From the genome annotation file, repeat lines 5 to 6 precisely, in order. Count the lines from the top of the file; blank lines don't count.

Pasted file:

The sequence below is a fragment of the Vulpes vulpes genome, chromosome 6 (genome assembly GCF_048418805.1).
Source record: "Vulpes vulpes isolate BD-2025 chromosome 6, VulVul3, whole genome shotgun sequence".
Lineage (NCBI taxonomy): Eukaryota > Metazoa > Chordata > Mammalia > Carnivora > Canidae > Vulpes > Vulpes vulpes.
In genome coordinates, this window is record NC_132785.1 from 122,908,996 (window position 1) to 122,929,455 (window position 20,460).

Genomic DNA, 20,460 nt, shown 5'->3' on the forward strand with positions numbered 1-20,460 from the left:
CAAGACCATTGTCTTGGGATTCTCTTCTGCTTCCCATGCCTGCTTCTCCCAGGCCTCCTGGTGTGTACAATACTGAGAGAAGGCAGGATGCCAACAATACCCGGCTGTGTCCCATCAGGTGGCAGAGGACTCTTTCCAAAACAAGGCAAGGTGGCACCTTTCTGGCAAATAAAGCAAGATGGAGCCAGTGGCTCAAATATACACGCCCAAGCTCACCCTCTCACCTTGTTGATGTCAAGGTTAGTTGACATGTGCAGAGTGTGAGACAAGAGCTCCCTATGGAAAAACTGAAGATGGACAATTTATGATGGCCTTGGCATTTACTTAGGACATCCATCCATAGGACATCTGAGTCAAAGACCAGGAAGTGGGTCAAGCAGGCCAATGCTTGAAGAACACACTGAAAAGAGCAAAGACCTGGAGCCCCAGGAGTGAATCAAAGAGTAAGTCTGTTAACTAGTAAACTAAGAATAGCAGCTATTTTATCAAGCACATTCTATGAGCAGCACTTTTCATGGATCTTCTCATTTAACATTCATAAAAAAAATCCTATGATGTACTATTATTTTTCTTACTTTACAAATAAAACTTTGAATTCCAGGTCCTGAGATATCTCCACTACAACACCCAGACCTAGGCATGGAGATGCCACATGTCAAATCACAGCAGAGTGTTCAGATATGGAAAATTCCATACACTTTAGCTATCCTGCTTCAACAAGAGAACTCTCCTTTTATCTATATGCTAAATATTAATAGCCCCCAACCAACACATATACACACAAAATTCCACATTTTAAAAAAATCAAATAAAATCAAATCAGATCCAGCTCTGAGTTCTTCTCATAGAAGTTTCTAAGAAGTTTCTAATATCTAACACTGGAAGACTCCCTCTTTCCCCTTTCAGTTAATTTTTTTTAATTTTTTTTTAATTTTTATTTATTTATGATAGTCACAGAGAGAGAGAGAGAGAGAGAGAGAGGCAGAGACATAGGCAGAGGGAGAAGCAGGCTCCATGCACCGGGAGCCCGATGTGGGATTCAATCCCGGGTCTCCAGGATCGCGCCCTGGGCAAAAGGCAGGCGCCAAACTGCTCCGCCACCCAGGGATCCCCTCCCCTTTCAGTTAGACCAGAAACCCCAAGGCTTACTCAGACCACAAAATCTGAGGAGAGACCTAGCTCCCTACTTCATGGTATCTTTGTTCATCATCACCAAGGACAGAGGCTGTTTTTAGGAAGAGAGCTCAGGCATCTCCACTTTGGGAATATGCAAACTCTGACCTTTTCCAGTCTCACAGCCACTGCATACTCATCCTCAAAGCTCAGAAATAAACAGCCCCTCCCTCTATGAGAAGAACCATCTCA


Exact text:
Genomic DNA, 20,460 nt, shown 5'->3' on the forward strand with positions numbered 1-20,460 from the left:
CAAGACCATTGTCTTGGGATTCTCTTCTGCTTCCCATGCCTGCTTCTCCCAGGCCTCCTGGTGTGTACAATACTGAGAGAAGGCAGGATGCCAACAATACCCGGCTGTGTCCCATCAGGTGGCAGAGGACTCTTTCCAAAACAAGGCAAGGTGGCACCTTTCTGGCAAATAAAGCAAGATGGAGCCAGTGGCTCAAATATACACGCCCAAGCTCACCCTCTCACCTTGTTGATGTCAAGGTTAGTTGACATGTGCAGAGTGTGAGACAAGAGCTCCCTATGGAAAAACTGAAGATGGACAATTTATGATGGCCTTGGCATTTACTTAGGACATCCATCCATAGGACATCTGAGTCAAAGACCAGGAAGTGGGTCAAGCAGGCCAATGCTTGAAGAACACACTGAAAAGAGCAAAGACCTGGAGCCCCAGGAGTGAATCAAAGAGTAAGTCTGTTAACTAGTAAACTAAGAATAGCAGCTATTTTATCAAGCACATTCTATGAGCAGCACTTTTCATGGATCTTCTCATTTAACATTCATAAAAAAAATCCTATGATGTACTATTATTTTTCTTACTTTACAAATAAAACTTTGAATTCCAGGTCCTGAGATATCTCCACTACAACACCCAGACCTAGGCATGGAGATGCCACATGTCAAATCACAGCAGAGTGTTCAGATATGGAAAATTCCATACACTTTAGCTATCCTGCTTCAACAAGAGAACTCTCCTTTTATCTATATGCTAAATATTAATAGCCCCCAACCAACACATATACACACAAAATTCCACATTTTAAAAAAATCAAATAAAATCAAATCAGATCCAGCTCTGAGTTCTTCTCATAGAAGTTTCTAAGAAGTTTCTAATATCTAACACTGGAAGACTCCCTCTTTCCCCTTTCAGTTAATTTTTTTTAATTTTTTTTTAATTTTTATTTATTTATGATAGTCACAGAGAGAGAGAGAGAGAGAGAGAGAGGCAGAGACATAGGCAGAGGGAGAAGCAGGCTCCATGCACCGGGAGCCCGATGTGGGATTCAATCCCGGGTCTCCAGGATCGCGCCCTGGGCAAAAGGCAGGCGCCAAACTGCTCCGCCACCCAGGGATCCCCTCCCCTTTCAGTTAGACCAGAAACCCCAAGGCTTACTCAGACCACAAAATCTGAGGAGAGACCTAGCTCCCTACTTCATGGTATCTTTGTTCATCATCACCAAGGACAGAGGCTGTTTTTAGGAAGAGAGCTCAGGCATCTCCACTTTGGGAATATGCAAACTCTGACCTTTTCCAGTCTCACAGCCACTGCATACTCATCCTCAAAGCTCAGAAATAAACAGCCCCTCCCTCTATGAGAAGAACCATCTCA